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(Updates seat count and vote share in second paragraph.)
Oct. 5 (Bloomberg) -- Manitoba Premier Greg Selinger was re-elected with a majority of seats in the Canadian prairie province’s legislature, extending the current New Democratic Party’s mandate to four terms.
The NDP, which has been in power since 1999, won 37 of 57 districts, compared with 19 for the Progressive Conservative Party and 1 for the Liberal Party, according to results posted on the provincial election agency’s website. The ruling party won 46 percent of the popular vote, compared with 44 percent for the Progressive Conservatives and 8 percent for the Liberals.
The election comes as Manitoba prepares for a possible slowdown amid a faltering global economy. With a diversified economy that includes agriculture, financial services and transportation, Manitoba avoided the recession that affected the rest of the country in 2008 and 2009.
The province’s unemployment rate, at 5.4 percent, is the second-lowest in the country after Saskatchewan and lower than the country’s 7.3 percent rate. The economy will probably expand 2.1 percent this year before slowing to 1.7 percent growth in 2012, according to TD Group Chief Economist Craig Alexander.
It was Selinger’s first win as leader after he took over in 2009 from former Premier Gary Doer, who is now Canada’s ambassador to the U.S. Selinger, 60, studied social work at the University of Manitoba and worked as a community organizer before becoming a city councilor, according to his campaign website.
The eastern-most prairie province, with a population of about 1.25 million, is positioning itself as a transportation hub for North America and building a 20,000-acre inland port and logistics center in Winnipeg, the provincial capital. The development aims to attract investment to expand Manitoba’s trade links and exports of agricultural and other products to China, the U.S. and Asian markets.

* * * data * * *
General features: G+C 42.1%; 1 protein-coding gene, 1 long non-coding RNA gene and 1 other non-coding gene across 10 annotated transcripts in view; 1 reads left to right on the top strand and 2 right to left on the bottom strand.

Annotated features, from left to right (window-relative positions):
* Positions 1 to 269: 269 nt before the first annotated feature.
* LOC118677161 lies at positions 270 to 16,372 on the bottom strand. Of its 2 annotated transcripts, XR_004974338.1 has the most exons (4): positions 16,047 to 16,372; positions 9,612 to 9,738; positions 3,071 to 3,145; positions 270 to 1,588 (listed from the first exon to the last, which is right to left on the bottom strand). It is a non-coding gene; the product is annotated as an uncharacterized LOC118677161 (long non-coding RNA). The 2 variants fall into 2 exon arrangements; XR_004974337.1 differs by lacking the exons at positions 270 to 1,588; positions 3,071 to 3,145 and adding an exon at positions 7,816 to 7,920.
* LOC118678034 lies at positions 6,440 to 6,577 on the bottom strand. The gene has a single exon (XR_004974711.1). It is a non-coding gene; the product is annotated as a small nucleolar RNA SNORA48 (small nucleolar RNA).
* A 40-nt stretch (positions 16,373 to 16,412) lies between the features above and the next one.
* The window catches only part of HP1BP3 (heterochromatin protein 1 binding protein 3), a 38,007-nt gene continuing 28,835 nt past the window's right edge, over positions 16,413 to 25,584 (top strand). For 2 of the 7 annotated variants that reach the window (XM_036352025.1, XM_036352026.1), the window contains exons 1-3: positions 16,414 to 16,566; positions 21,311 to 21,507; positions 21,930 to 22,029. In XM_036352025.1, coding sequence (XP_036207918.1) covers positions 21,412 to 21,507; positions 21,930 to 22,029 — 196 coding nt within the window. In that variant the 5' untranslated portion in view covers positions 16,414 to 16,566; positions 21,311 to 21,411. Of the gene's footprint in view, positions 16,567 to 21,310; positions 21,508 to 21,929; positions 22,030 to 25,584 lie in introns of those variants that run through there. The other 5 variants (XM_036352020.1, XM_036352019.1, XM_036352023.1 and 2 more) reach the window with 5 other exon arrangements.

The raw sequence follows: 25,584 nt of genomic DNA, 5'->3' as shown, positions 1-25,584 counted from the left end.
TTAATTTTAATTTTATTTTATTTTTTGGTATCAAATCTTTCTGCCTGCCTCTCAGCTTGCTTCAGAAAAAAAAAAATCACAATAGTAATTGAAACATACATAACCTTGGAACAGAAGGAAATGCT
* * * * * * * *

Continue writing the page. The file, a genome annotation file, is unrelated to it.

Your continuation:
Selinger’s government projects a C$438 million ($415 million) deficit in the fiscal year that began in April, with a return to surplus scheduled for the 2014-15 fiscal year. Manitoba has C$27.9 billion ($26.5 billion) in outstanding bonds, according to Bloomberg data. The province’s debt is rated AA by Standard & Poor’s with a stable outlook.
The rating reflects “the province’s well-diversified economy, which remains resilient in the face of sluggish global economic conditions,” credit analysts Mario Angastiniotis and Stephen Ogilvie of Standard & Poor’s wrote in a note to investors in December.
The election was the second of three this week, with Prince Edward Island re-electing a Liberal government Oct. 3, and voters in Ontario, the country’s most populous province, going to the polls Oct. 6.
--Editors: Paul Badertscher, John Brinsley
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